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post #2 of Old 06-03-2008
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Originally Posted by merlin2375 View Post
A lot of safety discussions usually include talk of clipping in. I bough my inflateable PFD with an integrated harness so when necessary I could clip in.

My questions though:
1) I don't yet have a harness, can someone recommend one that is a good value. I see the wichard one's, are those the way to go? Who do some have three hooks? One to me, one to the boat, and one to ____, or is it just when you're switching
Get ISAF approved tethers, since they have some features that won't be on non-approved tethers, like colored strain indicators. The two leg tethers are s you can stay clipped in when moving about the boat. The shorter leg is often useful when working at the mast or cockpit, and range of motion isn't an issue.

2) Do you clip into the lifelines that go around the boat? Are they really strong enough to hold a person's body weight?
NO, NEVER CLIP TO LIFELINES. Tethers should be clipped to hardpoints, like padeyes, or to jacklines, which are usually webbing, that run fore-and-aft along each side of the boat.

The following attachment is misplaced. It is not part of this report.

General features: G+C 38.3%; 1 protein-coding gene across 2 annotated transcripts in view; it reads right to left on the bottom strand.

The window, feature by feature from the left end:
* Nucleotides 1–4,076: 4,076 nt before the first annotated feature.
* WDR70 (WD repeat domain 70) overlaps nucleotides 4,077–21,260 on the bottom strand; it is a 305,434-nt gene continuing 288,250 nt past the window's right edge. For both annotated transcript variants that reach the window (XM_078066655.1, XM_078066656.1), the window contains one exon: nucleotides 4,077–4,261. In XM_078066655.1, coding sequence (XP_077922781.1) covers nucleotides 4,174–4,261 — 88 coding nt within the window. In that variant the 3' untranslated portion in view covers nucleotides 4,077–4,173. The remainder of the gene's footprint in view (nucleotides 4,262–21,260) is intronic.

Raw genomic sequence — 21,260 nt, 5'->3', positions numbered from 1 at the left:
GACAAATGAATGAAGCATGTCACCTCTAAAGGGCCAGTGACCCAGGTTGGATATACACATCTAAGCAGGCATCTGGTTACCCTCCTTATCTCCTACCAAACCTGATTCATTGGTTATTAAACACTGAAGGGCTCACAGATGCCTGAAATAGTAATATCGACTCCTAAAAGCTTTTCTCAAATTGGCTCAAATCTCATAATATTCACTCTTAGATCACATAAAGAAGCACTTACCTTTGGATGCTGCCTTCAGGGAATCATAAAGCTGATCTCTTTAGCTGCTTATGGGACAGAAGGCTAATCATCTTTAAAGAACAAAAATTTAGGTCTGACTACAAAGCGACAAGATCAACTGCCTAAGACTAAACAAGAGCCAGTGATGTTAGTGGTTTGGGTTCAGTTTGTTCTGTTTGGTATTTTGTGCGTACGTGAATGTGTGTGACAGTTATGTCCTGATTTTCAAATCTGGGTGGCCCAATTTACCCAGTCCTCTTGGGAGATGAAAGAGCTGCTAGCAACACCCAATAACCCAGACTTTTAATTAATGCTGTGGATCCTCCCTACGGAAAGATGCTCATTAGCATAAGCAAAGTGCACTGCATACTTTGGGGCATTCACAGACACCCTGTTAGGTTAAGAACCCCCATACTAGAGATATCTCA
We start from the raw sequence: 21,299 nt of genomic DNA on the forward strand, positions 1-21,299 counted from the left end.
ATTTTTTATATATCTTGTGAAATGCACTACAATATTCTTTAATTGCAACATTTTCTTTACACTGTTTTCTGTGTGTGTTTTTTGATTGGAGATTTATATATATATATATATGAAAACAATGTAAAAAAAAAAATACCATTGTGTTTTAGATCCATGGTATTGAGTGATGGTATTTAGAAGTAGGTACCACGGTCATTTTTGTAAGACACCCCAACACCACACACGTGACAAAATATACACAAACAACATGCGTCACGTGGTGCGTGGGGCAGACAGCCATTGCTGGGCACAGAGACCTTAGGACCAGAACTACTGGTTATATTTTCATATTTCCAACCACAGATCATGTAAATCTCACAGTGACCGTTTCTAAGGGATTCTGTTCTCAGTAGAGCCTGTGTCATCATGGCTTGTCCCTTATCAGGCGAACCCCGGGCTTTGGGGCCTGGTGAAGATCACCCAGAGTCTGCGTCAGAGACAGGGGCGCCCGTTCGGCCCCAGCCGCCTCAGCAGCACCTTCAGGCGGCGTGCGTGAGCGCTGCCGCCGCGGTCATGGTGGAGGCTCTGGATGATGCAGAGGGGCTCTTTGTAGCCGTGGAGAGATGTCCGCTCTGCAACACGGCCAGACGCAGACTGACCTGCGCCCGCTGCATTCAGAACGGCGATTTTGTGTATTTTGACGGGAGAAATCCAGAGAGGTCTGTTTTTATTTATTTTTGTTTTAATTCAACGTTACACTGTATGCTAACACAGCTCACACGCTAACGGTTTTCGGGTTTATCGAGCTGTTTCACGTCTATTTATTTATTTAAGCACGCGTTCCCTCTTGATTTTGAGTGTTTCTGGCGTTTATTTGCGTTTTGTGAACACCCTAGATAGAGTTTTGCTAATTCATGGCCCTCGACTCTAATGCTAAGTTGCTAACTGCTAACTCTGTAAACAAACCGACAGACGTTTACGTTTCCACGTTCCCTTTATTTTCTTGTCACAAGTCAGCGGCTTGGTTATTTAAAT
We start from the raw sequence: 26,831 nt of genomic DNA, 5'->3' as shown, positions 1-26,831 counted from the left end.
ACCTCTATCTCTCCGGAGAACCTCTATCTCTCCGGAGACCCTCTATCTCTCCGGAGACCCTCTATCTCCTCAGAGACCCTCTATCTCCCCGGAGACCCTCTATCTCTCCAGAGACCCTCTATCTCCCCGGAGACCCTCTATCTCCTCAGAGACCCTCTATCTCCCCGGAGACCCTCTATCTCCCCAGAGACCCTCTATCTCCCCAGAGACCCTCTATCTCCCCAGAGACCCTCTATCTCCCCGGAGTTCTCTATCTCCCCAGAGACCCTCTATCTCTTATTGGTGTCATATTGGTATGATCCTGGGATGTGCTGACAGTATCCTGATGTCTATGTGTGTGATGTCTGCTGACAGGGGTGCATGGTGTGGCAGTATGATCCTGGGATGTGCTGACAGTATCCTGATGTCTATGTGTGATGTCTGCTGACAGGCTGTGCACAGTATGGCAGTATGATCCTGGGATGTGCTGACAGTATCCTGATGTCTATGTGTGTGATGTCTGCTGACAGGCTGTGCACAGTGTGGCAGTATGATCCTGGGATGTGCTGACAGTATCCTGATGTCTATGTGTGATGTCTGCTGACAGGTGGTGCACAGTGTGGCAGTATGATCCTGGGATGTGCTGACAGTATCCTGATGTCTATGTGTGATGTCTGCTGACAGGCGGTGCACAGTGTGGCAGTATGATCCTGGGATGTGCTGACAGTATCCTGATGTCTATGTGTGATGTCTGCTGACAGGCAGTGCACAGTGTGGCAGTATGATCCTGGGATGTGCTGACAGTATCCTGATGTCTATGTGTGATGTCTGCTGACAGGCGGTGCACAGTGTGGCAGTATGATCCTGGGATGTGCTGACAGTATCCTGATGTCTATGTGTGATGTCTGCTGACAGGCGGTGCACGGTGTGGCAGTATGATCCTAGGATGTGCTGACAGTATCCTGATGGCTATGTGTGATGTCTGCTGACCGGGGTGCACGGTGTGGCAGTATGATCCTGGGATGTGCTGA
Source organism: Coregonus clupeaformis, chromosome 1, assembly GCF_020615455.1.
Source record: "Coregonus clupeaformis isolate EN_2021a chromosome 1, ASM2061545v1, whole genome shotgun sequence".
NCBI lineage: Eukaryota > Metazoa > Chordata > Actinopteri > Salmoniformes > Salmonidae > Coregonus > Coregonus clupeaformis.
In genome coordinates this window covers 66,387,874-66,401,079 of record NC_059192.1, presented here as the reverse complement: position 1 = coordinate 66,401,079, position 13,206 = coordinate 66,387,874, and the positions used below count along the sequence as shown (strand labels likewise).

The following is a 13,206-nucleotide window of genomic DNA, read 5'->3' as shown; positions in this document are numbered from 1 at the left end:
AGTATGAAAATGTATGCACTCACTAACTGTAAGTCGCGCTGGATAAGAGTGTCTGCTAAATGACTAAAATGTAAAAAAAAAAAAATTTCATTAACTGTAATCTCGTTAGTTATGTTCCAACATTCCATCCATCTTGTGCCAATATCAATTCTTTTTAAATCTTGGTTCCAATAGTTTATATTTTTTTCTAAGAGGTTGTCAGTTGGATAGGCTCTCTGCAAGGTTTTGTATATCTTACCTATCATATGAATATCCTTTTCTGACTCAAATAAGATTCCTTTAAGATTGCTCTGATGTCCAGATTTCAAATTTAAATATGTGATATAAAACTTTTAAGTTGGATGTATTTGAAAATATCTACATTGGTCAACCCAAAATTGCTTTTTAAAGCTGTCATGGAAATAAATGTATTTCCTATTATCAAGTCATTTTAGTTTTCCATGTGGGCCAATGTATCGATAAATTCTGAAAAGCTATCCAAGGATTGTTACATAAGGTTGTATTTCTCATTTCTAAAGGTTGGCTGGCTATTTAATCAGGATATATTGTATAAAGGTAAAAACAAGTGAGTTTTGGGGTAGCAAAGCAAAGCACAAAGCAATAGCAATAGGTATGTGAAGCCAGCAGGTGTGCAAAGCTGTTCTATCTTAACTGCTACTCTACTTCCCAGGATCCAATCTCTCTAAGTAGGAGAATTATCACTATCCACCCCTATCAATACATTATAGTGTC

3) Do you switch which side of the boat you get clipped into through different maneuvers?
Generally, you stay clipped to the high side of the boat, so that you don't fall across the boat or off the high side.

4) if you go overboard wearing the harness, does the boat just drag you, do you pull yourself back up? What to do? Can you unclip yourself with tension on it?
ISAF approved tethers have one or two clips that are dual-action, like the Gibb or Wichard clips, that will not release accidentally. These clips are for the boat side of the tether. The body side of the tether is a snap shackle. This is so that you can release the tether under load... like if the boat capsizes. DO NOT BUY a tether that does not have dual-action clips for the boat side and a snap shackle at the harness side.

5) Anything I should know?
The ones that have the shock cord running through the webbing are a bit nicer, since it helps keep you from tripping over the tether legs.


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Telstar 28
New England

You know what the first rule of sailing is? ...Love. You can learn all the math in the 'verse, but you take
a boat to the sea you don't love, she'll shake you off just as sure as the turning of the worlds. Love keeps
her going when she oughta fall down, tells you she's hurting 'fore she keens. Makes her a home.

—Cpt. Mal Reynolds, Serenity (edited)

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